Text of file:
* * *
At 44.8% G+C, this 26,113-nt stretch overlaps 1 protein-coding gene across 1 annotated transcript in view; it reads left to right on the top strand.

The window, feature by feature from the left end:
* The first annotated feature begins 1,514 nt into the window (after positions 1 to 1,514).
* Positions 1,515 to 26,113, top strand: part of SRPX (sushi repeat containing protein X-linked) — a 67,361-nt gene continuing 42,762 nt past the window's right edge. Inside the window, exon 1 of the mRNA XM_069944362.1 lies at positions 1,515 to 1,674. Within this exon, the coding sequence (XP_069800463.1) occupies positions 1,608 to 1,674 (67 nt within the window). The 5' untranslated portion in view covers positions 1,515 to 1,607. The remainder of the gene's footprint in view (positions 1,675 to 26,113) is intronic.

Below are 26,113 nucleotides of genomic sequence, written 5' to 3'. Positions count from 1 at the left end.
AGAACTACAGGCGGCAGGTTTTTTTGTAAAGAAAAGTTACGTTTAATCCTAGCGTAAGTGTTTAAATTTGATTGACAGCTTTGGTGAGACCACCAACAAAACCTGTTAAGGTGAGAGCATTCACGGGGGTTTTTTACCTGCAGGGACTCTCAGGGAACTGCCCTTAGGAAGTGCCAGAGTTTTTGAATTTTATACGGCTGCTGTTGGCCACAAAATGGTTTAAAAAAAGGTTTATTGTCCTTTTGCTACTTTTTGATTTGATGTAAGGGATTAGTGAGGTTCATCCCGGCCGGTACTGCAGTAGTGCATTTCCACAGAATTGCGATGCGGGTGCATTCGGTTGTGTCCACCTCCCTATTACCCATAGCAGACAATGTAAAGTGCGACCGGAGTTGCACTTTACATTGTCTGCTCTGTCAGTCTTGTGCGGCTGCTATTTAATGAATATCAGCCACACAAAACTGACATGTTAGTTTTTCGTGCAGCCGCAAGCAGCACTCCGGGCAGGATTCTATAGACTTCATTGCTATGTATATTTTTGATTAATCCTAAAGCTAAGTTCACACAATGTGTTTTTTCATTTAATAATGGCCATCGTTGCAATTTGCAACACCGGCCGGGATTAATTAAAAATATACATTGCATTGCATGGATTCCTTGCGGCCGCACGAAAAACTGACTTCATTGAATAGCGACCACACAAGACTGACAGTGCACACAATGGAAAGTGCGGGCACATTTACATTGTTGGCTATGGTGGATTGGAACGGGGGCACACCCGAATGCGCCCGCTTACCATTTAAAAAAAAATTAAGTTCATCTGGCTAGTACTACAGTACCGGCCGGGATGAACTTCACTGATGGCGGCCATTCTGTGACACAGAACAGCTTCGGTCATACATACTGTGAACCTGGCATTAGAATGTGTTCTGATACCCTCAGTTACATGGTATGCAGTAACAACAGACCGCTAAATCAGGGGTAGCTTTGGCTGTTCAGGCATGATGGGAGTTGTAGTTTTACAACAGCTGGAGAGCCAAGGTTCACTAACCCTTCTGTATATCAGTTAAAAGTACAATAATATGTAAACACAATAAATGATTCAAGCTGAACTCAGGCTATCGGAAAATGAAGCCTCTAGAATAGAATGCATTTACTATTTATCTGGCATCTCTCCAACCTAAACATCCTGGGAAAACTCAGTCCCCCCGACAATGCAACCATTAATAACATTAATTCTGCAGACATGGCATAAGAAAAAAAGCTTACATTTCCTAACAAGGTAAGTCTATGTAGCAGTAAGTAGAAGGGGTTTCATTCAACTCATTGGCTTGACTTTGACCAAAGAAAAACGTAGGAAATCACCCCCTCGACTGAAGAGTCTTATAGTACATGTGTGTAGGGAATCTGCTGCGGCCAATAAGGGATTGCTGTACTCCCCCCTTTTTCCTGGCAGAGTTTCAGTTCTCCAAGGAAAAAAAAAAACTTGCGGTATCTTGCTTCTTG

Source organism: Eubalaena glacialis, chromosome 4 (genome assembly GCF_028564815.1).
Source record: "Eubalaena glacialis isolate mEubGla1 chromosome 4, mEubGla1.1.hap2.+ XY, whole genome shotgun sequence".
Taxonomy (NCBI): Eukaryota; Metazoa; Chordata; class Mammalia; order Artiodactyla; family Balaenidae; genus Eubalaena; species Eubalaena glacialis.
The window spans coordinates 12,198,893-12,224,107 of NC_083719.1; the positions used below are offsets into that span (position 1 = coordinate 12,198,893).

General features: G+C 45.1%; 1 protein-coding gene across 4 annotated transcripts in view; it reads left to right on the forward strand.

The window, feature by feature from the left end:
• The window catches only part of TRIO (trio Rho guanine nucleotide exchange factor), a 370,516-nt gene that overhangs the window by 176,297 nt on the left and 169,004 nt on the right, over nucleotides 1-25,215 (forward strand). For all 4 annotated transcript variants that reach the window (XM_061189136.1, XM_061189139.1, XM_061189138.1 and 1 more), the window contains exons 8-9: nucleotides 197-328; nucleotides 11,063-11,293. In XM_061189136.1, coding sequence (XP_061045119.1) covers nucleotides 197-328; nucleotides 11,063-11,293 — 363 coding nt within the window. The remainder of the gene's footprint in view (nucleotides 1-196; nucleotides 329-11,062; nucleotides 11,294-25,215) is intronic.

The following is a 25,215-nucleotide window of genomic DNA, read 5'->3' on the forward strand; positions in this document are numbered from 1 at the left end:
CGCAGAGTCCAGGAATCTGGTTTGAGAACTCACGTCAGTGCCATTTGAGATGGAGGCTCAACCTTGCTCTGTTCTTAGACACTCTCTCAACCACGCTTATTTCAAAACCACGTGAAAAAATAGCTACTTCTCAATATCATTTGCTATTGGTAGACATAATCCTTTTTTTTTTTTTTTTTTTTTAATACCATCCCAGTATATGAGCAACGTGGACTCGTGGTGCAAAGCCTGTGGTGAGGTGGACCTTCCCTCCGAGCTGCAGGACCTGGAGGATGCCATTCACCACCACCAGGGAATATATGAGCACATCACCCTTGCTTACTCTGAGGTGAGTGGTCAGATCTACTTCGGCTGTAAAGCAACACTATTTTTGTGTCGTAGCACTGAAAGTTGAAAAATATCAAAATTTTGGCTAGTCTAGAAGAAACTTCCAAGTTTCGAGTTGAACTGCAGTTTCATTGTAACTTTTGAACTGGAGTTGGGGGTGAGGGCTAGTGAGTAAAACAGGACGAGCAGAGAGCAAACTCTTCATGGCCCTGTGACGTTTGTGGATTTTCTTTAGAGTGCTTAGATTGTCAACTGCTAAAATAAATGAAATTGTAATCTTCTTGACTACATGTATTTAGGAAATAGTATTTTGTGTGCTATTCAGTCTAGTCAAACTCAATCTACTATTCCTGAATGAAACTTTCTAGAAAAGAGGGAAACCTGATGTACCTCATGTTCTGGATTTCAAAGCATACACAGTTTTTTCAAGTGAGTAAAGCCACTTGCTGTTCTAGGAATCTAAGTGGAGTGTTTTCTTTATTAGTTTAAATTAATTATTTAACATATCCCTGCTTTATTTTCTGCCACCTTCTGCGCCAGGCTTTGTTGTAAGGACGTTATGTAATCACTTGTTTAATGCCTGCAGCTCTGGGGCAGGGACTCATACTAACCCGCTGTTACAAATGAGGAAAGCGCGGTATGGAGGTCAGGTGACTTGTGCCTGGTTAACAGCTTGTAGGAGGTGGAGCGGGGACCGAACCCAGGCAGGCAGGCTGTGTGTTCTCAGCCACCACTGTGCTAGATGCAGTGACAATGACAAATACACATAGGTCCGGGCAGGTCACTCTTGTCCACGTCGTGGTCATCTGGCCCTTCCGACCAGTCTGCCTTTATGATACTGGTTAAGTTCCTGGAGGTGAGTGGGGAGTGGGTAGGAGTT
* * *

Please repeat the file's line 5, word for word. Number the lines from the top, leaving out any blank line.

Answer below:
Below are 26,113 nucleotides of genomic sequence, written 5' to 3'. Positions count from 1 at the left end.